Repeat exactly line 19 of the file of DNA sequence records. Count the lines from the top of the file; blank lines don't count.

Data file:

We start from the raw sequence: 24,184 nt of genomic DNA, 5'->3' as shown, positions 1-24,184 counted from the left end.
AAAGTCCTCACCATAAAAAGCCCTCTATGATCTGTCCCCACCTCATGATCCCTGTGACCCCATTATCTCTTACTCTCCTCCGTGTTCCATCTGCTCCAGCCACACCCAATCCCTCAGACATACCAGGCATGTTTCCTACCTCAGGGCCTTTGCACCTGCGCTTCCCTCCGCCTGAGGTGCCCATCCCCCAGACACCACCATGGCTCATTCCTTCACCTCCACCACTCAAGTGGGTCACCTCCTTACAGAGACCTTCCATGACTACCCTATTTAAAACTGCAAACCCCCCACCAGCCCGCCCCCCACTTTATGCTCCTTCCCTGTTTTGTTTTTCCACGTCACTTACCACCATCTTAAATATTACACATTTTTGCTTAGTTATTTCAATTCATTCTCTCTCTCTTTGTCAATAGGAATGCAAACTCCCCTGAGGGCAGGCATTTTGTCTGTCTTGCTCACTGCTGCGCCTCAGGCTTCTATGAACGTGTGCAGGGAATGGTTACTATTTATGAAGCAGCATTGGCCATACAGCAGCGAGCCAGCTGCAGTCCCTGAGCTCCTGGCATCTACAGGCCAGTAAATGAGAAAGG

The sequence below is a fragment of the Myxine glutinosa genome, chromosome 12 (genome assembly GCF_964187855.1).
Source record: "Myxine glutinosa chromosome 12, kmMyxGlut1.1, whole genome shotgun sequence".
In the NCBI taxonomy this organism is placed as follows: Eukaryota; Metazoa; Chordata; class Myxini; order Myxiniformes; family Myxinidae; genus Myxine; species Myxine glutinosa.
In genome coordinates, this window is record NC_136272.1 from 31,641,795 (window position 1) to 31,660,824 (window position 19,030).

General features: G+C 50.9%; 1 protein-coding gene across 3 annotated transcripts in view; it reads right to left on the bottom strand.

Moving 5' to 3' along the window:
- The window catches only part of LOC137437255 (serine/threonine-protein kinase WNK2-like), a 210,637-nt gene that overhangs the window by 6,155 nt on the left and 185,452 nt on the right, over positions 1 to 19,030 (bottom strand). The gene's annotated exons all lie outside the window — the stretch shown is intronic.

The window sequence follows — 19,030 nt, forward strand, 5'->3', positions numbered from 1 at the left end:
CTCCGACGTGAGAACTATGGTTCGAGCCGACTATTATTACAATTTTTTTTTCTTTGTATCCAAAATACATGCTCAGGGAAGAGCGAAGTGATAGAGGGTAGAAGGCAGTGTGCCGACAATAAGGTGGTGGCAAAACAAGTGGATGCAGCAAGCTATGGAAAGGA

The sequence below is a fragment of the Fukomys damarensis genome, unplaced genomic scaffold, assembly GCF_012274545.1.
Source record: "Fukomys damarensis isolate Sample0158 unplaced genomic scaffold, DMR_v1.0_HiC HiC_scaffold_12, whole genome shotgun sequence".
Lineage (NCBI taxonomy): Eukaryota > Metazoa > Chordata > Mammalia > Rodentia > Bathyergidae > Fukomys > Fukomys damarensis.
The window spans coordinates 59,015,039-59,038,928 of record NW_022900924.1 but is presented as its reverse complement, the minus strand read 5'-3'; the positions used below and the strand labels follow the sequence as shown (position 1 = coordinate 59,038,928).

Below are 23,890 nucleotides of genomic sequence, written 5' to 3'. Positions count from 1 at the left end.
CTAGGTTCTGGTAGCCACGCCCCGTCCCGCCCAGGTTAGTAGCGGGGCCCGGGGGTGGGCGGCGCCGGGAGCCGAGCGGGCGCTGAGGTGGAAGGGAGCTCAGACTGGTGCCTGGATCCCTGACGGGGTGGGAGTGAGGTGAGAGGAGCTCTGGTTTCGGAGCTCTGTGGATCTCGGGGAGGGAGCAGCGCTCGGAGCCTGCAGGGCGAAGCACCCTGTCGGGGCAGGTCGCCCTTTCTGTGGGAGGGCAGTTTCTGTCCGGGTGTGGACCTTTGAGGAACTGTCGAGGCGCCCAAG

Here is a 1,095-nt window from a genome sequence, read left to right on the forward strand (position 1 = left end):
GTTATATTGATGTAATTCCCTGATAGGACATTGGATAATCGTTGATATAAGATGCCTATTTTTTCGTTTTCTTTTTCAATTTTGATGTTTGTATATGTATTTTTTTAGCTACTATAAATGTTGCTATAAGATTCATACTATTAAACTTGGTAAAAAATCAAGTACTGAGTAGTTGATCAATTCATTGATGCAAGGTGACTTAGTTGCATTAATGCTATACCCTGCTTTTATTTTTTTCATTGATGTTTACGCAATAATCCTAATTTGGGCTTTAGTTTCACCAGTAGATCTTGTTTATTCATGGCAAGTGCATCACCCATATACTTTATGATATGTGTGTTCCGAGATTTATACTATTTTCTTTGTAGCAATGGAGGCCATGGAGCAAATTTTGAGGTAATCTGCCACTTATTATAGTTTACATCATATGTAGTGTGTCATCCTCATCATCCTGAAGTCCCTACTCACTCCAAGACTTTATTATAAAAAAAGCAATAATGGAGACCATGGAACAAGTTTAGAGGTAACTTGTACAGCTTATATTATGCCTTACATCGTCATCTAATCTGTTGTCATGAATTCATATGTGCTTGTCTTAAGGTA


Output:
GTTATATTGATGTAATTCCCTGATAGGACATTGGATAATCGTTGATATAAGATGCCTATTTTTTCGTTTTCTTTTTCAATTTTGATGTTTGTATATGTATTTTTTTAGCTACTATAAATGTTGCTATAAGATTCATACTATTAAACTTGGTAAAAAATCAAGTACTGAGTAGTTGATCAATTCATTGATGCAAGGTGACTTAGTTGCATTAATGCTATACCCTGCTTTTATTTTTTTCATTGATGTTTACGCAATAATCCTAATTTGGGCTTTAGTTTCACCAGTAGATCTTGTTTATTCATGGCAAGTGCATCACCCATATACTTTATGATATGTGTGTTCCGAGATTTATACTATTTTCTTTGTAGCAATGGAGGCCATGGAGCAAATTTTGAGGTAATCTGCCACTTATTATAGTTTACATCATATGTAGTGTGTCATCCTCATCATCCTGAAGTCCCTACTCACTCCAAGACTTTATTATAAAAAAAGCAATAATGGAGACCATGGAACAAGTTTAGAGGTAACTTGTACAGCTTATATTATGCCTTACATCGTCATCTAATCTGTTGTCATGAATTCATATGTGCTTGTCTTAAGGTA